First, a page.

Guide A Symphony of Cicadas: Sometimes the End Is Just the Beginning (Forever After Book 1)

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One reason I fell in love with Japan is the way each season is embraced and celebrated. Living here has changed my view of them and of myself.

What is A Symphony of Cicadas about?

We are in tsuyu, the summer rainy season, which begins in June and lasts about six weeks. Before I came to Japan, I thought rain was just rain. In addition to these onomatopoeic words, there are many hundreds of expressions related to rain. Tsuyu is heavy-headed blue hydrangeas and firefly festivals. This meeting of the Hikoboshi Cowherd Star and the Orihime Weaver Star takes place on the seventh day of the seventh month, when they cross the shimmering river of stars on a bridge of magpie wings.

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At all other moments, the lovers revolve in their private orbits, held aloft by the promise and consolation of their brief comings-together. Around our neighborhood, you can see Tanabata bamboo wishing trees: people write wishes on colored paper and tie them to the branches. After the rains come the broiling days of high summer. When my husband and I arrived here after graduate school, the temperature was in the 90s and the humidity about the same.


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We used all our savings to buy the biggest air conditioner we could afford, and sat in front of it on the tatami straw mat floor of our bare two-room apartment. A middle-aged woman who lived in a traditional wooden house on land that had been in the family for a century, she preferred a deep-mind cooling arrived at through the ting of a fuurin glass wind chime, the view of her garden through a bamboo screen, the reflection of passing clouds in the stone water basin, the lift and flow of a noren door curtain.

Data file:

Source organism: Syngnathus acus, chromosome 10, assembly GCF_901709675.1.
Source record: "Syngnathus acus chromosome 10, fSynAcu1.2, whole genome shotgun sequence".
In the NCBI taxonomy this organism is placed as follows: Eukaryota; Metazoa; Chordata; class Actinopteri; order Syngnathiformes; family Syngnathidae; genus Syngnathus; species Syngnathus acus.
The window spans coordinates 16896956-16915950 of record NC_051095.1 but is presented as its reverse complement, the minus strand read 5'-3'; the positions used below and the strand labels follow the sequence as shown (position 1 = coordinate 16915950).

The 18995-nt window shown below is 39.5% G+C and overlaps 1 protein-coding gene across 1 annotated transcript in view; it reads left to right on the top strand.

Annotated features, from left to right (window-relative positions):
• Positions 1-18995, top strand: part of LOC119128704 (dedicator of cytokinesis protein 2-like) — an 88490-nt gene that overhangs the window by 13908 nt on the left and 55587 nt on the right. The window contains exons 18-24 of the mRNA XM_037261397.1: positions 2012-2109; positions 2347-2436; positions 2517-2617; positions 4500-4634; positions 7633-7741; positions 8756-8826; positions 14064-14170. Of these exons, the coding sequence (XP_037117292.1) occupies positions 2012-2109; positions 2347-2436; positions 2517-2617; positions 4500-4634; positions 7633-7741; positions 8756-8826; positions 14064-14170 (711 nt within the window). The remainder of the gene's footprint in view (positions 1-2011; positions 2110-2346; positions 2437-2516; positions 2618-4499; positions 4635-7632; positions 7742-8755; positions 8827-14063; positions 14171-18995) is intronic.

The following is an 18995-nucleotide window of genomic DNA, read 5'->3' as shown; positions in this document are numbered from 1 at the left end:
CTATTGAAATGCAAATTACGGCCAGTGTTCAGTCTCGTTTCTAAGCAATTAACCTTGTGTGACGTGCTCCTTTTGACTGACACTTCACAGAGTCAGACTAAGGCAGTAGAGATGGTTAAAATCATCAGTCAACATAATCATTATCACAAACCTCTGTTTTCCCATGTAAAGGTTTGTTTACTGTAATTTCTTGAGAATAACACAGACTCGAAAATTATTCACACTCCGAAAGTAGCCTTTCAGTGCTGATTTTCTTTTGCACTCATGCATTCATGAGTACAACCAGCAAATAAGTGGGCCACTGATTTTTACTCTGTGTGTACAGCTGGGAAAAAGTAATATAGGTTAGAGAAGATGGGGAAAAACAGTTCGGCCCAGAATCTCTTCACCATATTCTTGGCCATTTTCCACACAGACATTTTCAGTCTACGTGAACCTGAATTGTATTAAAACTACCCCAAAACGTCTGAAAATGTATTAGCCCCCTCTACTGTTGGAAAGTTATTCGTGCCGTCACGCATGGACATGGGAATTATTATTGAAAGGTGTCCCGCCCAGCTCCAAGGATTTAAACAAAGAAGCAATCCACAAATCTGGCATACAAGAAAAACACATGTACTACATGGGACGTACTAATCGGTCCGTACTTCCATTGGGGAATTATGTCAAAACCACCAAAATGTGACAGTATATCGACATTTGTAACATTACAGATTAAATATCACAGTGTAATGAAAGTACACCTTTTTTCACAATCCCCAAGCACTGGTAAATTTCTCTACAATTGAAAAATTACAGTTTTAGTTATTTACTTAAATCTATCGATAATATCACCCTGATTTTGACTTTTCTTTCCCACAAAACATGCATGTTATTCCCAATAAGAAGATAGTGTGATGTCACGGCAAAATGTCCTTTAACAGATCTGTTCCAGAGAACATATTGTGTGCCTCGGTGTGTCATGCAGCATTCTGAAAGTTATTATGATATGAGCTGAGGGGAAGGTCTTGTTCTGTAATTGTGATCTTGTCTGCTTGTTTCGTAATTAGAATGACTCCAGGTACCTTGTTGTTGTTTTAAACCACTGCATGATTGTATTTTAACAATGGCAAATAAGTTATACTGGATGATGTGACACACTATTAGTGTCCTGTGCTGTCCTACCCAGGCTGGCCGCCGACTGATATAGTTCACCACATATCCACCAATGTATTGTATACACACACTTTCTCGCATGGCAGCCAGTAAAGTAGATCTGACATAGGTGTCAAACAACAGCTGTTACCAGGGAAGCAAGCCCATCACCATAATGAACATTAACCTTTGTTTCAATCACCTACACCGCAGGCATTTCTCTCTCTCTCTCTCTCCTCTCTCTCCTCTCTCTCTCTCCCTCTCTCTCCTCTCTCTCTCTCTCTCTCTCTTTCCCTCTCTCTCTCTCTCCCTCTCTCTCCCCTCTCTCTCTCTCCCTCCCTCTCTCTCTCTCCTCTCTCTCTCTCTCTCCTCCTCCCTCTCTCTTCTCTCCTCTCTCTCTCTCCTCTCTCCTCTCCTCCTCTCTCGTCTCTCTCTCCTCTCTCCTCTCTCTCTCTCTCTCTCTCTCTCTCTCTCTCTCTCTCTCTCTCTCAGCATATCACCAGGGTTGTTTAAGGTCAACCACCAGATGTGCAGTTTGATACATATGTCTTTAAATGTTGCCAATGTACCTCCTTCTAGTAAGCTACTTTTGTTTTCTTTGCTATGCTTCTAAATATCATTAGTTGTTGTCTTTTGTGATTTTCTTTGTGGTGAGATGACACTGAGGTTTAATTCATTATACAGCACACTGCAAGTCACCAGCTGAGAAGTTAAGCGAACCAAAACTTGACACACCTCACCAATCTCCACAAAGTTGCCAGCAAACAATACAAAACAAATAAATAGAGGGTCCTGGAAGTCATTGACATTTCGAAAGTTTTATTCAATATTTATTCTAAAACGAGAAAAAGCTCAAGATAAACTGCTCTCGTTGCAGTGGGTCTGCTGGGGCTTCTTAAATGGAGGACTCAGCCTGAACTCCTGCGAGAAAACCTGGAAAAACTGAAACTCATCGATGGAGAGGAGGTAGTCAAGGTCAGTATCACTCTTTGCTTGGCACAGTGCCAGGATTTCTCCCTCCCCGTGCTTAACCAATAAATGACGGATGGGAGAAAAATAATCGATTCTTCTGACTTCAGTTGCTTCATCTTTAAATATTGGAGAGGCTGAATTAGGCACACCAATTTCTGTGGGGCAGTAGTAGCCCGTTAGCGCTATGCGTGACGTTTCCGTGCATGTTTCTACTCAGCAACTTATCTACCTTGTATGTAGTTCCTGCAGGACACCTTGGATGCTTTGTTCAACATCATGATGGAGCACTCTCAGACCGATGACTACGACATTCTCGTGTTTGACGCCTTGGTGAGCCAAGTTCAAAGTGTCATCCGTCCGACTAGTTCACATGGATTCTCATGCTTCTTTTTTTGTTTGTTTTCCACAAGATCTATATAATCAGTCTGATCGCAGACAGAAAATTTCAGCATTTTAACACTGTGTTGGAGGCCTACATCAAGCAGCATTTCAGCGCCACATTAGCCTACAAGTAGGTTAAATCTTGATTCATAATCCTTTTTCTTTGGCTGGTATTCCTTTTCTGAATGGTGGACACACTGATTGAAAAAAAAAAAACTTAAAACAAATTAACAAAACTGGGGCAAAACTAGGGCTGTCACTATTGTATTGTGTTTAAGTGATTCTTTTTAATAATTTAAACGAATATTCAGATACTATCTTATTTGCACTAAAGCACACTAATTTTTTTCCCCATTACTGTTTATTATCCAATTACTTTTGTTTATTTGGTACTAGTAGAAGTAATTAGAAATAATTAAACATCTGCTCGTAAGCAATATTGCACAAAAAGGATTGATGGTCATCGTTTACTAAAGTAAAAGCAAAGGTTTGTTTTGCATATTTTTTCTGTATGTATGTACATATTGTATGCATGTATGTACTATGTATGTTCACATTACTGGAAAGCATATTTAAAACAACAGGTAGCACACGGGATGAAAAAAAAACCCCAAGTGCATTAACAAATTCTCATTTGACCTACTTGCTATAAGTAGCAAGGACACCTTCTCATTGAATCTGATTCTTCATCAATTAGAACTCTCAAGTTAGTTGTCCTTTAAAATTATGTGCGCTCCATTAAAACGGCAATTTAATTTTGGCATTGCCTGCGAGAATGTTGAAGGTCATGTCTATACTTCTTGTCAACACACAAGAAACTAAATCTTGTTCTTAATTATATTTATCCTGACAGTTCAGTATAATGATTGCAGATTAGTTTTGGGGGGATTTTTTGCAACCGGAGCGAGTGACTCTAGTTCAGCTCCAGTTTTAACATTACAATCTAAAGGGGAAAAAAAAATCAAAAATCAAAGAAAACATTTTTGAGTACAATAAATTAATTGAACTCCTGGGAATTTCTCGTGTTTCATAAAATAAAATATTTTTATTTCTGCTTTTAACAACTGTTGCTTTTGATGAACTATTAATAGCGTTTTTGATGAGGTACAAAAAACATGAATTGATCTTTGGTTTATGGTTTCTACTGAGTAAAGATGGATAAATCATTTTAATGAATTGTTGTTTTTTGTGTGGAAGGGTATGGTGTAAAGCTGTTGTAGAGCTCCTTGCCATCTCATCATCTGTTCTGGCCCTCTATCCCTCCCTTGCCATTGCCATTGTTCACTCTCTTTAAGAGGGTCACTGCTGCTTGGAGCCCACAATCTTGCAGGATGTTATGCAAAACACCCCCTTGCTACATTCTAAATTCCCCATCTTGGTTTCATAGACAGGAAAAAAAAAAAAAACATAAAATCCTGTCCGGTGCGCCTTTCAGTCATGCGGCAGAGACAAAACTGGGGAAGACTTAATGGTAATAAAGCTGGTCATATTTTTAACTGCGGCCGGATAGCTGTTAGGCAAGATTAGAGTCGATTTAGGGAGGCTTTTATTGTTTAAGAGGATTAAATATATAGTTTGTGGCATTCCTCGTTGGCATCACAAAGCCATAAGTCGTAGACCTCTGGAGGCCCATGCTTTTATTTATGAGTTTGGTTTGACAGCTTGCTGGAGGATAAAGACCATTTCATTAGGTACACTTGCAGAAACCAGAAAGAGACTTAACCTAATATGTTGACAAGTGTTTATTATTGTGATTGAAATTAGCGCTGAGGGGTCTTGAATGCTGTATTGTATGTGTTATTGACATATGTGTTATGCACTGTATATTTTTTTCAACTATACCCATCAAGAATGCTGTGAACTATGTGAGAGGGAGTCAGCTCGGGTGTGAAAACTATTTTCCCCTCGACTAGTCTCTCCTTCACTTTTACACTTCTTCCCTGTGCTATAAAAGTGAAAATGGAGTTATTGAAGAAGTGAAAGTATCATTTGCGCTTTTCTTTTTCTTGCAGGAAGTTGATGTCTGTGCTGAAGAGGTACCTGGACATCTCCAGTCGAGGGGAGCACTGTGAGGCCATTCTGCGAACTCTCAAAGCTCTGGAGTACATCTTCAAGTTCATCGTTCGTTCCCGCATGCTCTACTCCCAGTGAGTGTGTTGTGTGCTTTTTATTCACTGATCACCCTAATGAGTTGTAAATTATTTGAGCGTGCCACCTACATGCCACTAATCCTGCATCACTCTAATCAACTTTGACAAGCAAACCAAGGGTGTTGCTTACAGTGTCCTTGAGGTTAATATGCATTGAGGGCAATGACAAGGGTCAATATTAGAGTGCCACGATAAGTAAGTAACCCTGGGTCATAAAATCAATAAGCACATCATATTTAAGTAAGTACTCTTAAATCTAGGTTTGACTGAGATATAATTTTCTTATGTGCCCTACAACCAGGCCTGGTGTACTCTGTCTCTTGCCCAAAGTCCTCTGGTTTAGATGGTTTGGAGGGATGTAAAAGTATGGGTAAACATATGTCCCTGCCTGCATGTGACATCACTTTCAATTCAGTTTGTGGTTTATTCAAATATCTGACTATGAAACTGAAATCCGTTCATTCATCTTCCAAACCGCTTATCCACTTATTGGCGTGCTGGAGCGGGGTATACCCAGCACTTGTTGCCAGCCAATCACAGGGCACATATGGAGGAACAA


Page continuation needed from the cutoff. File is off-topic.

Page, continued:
Though my husband and I remained attached to our air conditioner, I loved the idea that the sound of things can be cooling, so I bought a fuurin and hung it from the eaves. The fragile globes were painted with dragonflies and goldfish; a strip of paper inscribed with a poem hung from each clapper, lending a lyrical feeling to the refreshing sound of glass on glass.

The central Tokyo area, where we live, is rapidly modernizing: sento public baths and tofu makers are being replaced by reflexology salons and sunglasses shops; the fuurin seller is long gone. In summer, passing the pond in our neighborhood park, I heard plop-plopping as frogs jumped into the water at our approach.

It made me feel as though I were living the famous haiku by seventeenth-century Japanese poet Matsuo Basho:. A common summer sight is children running about in the park with nets, trying to catch cicadas. Around the end of July, the cicadas hatch after a year or more underground; one day they start singing or screaming, depending on how you feel about them , as suddenly as if turned on by a switch.

There are many species of cicada, so if you listen carefully their song is a symphony. Just before I thought we could leave the house, Joey had managed to squeeze into the shower at the last second, taking at least 30 minutes until the water was turned off. Then he needed to make his breakfast and decided that slow-cooked oatmeal made a much better meal than a quick bowl of cereal. Now it was past , the time we were supposed to be there, and I hated to be late. On my list of things to do that day, this was the most dreaded of all of them — especially since it required crossing the bridge to a town I had only visited a handful of times.

Despite the fact that the city held hundreds of suit shops that would have been fine, my sister had insisted we go to the same shop she had used for her wedding. The shop was located in rural Fairfax, a small town on the other side of the bridge known more for its bohemian roots than being forward-thinking. It seemed strange to find something as serious as wedding tuxedos in a town that held so much whimsy.

I had been impressed with the tailored look of her groomsmen, taking note of the material and sleek lines that made each man look polished and elegant. But after weeks of coordinating each groomsman toward the sleepy town rather than a location convenient to all of us, I was beginning to question this decision.